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You've Gotta Have HAART

Summary

A new model reveals that three classes of HIV drugs inhibit the virus more than 10,000 times better than others

For patients who have access to the latest retroviral therapies, HIV is no longer the sure killer it once was. The development of drug cocktails—three-drug combinations known as highly active antiretroviral therapies (HAART)—has made it possible to keep the virus at bay. But while dozens of drugs target specific stages of HIV's life cycle, only certain combinations of drugs suppress the virus effectively.

A new study led by Howard Hughes Medical Institute (HHMI) researchers, published June 15, 2008 in an advanced online publication of the journal Nature Medicine, reveals that this is true because three classes of HIV drugs inhibit the virus more than 10,000 times better than others. The findings stem from a new mathematical model of drug/virus interactions developed by graduate student Lin Shen and HHMI investigator Robert Siliciano. According to Siliciano, the findings have implications well beyond HIV treatment.

It makes a huge difference whether you have 99 percent inhibition or 99.999 percent inhibition.

Robert F. Siliciano

“This applies to every drug [and vaccine] that operates against a virus,” said Siliciano, who is at Johns Hopkins University School of Medicine. “It would also be a useful tool for picking which drugs would be most effective in fighting hepatitis C infections, or influenza—it's very general,” he said.

Since no drug has been able to completely eliminate HIV from the body, treatment aims to keep the virus under tight control. The virus mutates rapidly, and each new life cycle provides an opportunity for HIV to evolve into a drug-resistant strain. When followed closely, HAART regimens prevent this by keeping drug levels high in the body throughout the day. The drugs attack the virus at several stages of its life cycle—ensuring that even if the virus evolves to beat one drug, it won't run amok.

AZT was the first drug approved for combating HIV infection. AZT and similar drugs look like building blocks of DNA called nucleosides, but are in fact non-functional molecules. They jam the viral enzyme, reverse transcriptase, and prevent it from further copying HIV's RNA into DNA. Other classes of HIV drugs have since been developed, including different types of reverse transcriptase inhibitors, and protease inhibitors that prevent HIV's protease enzyme from cutting viral proteins into functional units.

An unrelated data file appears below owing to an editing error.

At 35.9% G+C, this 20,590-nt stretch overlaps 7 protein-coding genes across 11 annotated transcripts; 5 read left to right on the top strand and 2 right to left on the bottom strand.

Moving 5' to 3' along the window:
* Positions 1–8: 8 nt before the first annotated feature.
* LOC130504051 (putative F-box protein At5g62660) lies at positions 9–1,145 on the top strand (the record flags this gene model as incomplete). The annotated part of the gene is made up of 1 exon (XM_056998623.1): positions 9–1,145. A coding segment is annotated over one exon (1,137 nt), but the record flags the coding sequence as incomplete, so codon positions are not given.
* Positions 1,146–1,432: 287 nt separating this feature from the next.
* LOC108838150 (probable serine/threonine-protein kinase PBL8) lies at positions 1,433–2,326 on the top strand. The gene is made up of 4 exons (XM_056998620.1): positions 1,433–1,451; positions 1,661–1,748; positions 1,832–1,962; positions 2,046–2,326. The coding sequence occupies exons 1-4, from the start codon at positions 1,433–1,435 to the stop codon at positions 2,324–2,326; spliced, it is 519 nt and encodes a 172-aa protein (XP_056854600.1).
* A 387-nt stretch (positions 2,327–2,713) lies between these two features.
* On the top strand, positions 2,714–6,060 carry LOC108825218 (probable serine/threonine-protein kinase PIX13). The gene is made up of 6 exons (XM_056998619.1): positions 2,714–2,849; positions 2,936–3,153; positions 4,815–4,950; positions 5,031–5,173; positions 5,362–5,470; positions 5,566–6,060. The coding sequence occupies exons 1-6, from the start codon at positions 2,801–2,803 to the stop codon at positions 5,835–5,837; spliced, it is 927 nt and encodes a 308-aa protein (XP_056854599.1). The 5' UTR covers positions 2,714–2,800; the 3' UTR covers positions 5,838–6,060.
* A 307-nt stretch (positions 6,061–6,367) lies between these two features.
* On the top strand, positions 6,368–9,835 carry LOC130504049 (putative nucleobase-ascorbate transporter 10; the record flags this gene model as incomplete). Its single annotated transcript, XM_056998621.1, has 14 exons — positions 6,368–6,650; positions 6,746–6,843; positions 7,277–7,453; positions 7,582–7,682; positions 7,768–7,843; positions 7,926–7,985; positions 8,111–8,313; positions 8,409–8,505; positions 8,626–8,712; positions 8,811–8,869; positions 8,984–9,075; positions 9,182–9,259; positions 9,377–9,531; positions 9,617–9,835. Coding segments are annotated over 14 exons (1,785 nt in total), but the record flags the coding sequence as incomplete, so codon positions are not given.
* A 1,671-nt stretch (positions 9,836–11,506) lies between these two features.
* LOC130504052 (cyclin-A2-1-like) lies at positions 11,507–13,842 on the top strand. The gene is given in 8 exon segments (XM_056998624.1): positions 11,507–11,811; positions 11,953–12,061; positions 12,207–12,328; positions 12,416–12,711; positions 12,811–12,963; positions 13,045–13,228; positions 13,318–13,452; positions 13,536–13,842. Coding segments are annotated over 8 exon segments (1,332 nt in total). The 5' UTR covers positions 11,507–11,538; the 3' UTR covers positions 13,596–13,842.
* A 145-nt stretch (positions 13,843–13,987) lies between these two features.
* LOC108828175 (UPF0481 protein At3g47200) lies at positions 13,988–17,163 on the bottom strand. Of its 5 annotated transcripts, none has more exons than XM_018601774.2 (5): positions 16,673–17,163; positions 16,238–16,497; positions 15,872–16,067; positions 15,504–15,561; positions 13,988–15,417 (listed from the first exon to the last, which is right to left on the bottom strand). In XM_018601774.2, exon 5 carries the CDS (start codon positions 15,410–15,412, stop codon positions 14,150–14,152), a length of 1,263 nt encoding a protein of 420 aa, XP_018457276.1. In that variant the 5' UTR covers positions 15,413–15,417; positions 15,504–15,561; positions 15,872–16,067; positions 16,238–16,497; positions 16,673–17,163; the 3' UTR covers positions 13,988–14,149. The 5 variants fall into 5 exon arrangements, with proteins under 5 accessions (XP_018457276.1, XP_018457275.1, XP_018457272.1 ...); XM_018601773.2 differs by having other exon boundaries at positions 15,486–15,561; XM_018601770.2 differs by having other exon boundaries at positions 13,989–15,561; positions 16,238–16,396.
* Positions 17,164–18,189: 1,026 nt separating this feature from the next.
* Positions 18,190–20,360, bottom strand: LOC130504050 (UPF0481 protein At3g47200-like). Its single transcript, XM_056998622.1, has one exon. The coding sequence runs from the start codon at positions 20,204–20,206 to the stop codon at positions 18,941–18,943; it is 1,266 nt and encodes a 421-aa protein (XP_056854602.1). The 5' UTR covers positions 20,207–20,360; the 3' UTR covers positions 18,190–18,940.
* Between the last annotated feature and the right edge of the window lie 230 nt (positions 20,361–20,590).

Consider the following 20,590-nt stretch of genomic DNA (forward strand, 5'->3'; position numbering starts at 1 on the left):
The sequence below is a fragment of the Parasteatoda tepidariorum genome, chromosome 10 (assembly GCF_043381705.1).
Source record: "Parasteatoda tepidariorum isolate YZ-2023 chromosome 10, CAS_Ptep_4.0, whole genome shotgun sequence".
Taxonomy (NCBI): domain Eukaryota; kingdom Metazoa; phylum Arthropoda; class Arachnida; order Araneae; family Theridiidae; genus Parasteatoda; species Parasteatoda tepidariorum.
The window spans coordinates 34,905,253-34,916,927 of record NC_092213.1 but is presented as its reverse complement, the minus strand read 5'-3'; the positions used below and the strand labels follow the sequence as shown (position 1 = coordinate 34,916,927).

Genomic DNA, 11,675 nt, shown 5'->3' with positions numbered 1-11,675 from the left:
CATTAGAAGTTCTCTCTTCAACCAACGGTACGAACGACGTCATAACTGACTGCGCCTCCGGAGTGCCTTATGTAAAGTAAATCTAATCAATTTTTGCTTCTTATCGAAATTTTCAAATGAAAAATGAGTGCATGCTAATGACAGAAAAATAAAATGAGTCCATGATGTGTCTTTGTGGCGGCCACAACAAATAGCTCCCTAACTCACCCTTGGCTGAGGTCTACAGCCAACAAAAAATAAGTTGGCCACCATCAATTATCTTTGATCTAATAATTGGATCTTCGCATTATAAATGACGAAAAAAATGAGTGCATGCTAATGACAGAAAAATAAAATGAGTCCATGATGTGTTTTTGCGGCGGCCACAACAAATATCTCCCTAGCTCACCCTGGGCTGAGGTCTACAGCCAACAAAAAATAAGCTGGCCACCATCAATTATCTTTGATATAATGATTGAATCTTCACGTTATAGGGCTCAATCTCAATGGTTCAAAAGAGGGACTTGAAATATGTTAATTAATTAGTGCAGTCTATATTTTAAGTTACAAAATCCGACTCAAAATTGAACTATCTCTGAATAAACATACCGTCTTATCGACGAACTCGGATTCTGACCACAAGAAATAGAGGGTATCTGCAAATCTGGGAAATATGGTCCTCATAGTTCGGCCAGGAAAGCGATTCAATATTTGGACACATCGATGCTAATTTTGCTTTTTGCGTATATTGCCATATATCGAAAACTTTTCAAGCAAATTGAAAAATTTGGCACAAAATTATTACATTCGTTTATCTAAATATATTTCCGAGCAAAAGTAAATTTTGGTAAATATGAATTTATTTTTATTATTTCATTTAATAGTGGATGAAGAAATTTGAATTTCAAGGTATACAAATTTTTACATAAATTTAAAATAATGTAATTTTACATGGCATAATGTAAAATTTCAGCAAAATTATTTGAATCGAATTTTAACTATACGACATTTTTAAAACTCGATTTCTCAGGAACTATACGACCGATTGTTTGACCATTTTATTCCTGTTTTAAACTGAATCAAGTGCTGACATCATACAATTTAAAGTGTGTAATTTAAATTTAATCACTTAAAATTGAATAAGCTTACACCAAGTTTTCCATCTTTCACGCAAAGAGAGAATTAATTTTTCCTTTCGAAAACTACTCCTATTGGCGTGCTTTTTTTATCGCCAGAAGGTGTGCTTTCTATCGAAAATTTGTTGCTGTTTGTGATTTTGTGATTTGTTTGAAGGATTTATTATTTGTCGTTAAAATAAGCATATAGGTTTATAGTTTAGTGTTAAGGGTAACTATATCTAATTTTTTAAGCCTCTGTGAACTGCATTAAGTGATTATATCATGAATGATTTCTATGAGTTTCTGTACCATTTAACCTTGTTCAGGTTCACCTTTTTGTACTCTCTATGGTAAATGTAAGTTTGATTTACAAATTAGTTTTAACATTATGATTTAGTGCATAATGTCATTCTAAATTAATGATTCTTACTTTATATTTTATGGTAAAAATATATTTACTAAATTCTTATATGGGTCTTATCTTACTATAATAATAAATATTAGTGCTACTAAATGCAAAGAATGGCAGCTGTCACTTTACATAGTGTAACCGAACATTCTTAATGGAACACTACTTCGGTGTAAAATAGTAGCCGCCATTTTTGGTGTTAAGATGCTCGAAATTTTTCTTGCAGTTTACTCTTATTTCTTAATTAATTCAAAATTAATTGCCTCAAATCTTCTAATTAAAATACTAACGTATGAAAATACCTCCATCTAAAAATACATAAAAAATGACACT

HAART combines these classes of drugs. With their development, Siliciano says, “it finally became possible to suppress [the virus] down to undetectable levels.”

Experience has shown that HAART cocktails only work if they include either a protease inhibitor or a non-nucleoside reverse transcriptase inhibitor (NNRTI), along with two AZT-like drugs.

But why this should be so had remained a mystery, because the most commonly used mathematical models didn't take into account how much an increase in dosage would boost each drug's effect. “People had ignored this,” said Siliciano, because it was thought to be the same for all drugs—double the dose, and the drug is twice as effective. Siliciano, Shen, and their colleagues found that this wasn't true: the two most effective classes of HIV drugs (NNRTIs and protease inhibitors) actually become exponentially more effective with increasing dosage. Three protease inhibitors reduced viral replication by 10,000 times with only a 10-fold increase in dosage in test tube experiments.

That's important, said Siliciano, because in the world of HIV treatment keeping viral levels as low as possible is the name of the game. “It makes a huge difference whether you have 99 percent inhibition or 99.999 percent inhibition,” he noted.

Siliciano says that because the model is expected to apply to all antiviral drugs, it could be a powerful tool in developing drugs against a variety of pathogens. “You can do these measurements in a test tube, and clearly get a sense of whether a potential drug is good or not,” he said. The same might be true for some vaccines.

However, Siliciano and Shen cautioned that while their new mathematical model is a much better predictor of drug efficacy than previous versions, virus inhibition isn't the only factor that governs how a doctor chooses to treat a patient. Many drugs have side effects that affect patients differently, which may increase with rising dosage. In addition, some drugs, including some of the most effective, degrade quickly in the body, meaning that a missed dose is a much bigger problem than it is for less effective, but more stable, options.

Scientist Profile

Investigator
The Johns Hopkins University
Medicine and Translational Research, Virology

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Jim Keeley
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